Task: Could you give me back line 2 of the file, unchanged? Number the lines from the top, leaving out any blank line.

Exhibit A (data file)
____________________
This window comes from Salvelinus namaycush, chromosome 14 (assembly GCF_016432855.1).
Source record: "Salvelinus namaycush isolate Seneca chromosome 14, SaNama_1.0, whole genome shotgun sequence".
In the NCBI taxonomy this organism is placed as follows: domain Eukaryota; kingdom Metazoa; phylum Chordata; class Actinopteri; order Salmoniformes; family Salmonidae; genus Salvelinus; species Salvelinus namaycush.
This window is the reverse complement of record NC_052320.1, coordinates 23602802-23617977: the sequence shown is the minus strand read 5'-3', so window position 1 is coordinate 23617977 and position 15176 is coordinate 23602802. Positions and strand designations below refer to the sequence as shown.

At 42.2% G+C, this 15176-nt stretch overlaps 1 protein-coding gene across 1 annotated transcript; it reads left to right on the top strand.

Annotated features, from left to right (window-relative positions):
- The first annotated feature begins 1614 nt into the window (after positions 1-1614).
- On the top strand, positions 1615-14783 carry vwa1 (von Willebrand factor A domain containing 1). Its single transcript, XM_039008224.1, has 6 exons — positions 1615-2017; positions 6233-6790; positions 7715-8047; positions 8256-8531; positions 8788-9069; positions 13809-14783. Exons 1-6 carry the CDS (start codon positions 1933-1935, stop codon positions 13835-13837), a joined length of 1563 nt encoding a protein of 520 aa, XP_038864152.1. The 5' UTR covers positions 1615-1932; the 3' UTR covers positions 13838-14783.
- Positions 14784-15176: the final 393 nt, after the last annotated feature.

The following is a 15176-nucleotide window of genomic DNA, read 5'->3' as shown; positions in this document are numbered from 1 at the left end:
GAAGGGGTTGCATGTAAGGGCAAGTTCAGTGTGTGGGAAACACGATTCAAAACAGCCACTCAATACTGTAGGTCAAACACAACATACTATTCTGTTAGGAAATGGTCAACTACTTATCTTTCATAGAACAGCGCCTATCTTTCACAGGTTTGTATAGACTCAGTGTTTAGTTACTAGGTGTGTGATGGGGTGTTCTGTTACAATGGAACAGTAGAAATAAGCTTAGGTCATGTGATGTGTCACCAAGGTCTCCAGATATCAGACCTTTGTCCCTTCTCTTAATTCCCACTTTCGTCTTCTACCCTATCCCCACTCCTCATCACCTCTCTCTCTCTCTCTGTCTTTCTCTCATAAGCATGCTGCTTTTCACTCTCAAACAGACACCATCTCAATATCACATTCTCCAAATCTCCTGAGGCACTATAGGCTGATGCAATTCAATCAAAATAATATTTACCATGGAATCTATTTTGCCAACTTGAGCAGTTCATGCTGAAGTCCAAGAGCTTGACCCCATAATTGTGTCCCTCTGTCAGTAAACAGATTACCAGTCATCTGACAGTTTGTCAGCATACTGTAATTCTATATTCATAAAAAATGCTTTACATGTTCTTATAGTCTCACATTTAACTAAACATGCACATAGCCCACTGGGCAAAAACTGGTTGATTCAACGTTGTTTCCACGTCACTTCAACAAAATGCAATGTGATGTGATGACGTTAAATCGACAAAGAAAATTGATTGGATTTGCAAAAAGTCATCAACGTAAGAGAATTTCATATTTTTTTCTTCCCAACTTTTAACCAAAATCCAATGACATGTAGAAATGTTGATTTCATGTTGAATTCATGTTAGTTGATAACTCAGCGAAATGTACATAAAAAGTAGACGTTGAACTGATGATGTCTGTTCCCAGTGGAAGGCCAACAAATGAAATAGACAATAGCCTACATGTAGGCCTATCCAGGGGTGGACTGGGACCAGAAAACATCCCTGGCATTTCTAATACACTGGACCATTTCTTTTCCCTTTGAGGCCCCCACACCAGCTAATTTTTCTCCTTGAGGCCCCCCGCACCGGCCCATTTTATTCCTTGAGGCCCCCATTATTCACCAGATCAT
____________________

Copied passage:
Source record: "Salvelinus namaycush isolate Seneca chromosome 14, SaNama_1.0, whole genome shotgun sequence".